If you are being affected by bullying at work you may find it is causing you a lot of stress as well as having a negative knock on effect on your self-esteem and confidence.
So what are the signs of bullying?
- Regularly feeling intimidated
- Dreading to work near a particular co-worker
- Being yelled at, insulted, and put down?
- Having a co-worker talking over you at meetings, criticize you, stealing credit for your work or isolating you?
- Denied training or promotion opportunities
- Being treated unfairly
- Being given excessive or unrealistic work targets
Do any of these bullying tactics sound familiar to you?
Work bullying will lead the victim to experiencing symptoms of stress, decreased motivation and feeling worthless. This then can lead to the employee experiencing insomnia, anxiety and depression which can result in more sick days being taken. CIPD estimate that bullying costs UK employers upwards of £2 billion a year with 13.7 million working days lost every year as a result of stress and depression in the workplace.
Anyone can be affected by workplace bullying but according to the UK National Bullying Advice Line, the largest number of callers that were seeking advice is those from the public sector such as teachers, nurses and local government workers. Research has also shown that women and ethnic minorities are also common victims of workplace bullying.
However, it can occur to anyone so what actions can you take?
The majority of bullying victims feel uneasy about speaking up. They fear it will make the situation worse or harm their reputation. However, there are clear practical steps that you can take to deal with the problem.
- Firstly try speaking directly to the person in question, explaining why you find the behaviour difficult to work with. If you don’t feel comfortable doing this, try speaking to another colleague or manager / supervisor informally.
- Keep a diary of all instances in which you are made to feel picked on, including the dates. It would also be helpful to keep emails and documents which give evidence of the bullying behaviour.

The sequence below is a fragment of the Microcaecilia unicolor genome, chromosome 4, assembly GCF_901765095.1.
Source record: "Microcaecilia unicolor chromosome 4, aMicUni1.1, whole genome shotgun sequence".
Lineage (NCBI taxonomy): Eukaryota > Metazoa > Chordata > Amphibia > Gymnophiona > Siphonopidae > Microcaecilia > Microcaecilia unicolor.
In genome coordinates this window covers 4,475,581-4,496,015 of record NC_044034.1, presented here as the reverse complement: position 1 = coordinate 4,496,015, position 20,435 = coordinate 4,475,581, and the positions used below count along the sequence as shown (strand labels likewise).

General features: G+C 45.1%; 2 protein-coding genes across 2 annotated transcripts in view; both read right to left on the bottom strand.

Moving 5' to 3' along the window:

- If you wish to make a formal complaint you will need to approach your firm’s Human Resources Department or your manager with all your evidence and be able to explain the problem that you are experiencing.
- There is no legally binding process that you and your employer must follow when handling a grievance at work but there is an ACAS (the Advisory, Conciliation and Arbitration Service) Code of Practice offering guidance (see below for contact details).
- Your formal complaint must include all the details and evidence of the workplace. In this letter you can include how you would like your employer to resolve the situation.
- Your employer will call you to a meeting, where you are entitled to bring a colleague or trade union representative.
- You could also turn to a third party to mediate between you and your employer. ACAS (the Advisory, Conciliation and Arbitration Service) helps individuals or groups of employees to avoid or resolve problems in the workplace. Their helpline offers free, confidential and impartial guidance. You could also raise the issue with your sector’s trade union.
Bullying at work will lead to stress and loss of confidence and you may find yourself being isolated. Talking to a counsellor or friend could provide you with emotional support throughout the process. Talking about the issue may help you understand what is happening to you and recognise the feelings that you are experiencing. Many victims of work bullying feel ashamed or embarrassed that it bullying is occurring to them. They stop believing in themselves and feel they cannot change the situation and often feel stuck. Counselling can help you explore your actions and think of ways of dealing with the situation. It can also find ways of rebuilding your self-esteem and confidence and support you through the conflict.
Have you experienced workplace bullying? What useful tips would you give to help someone?
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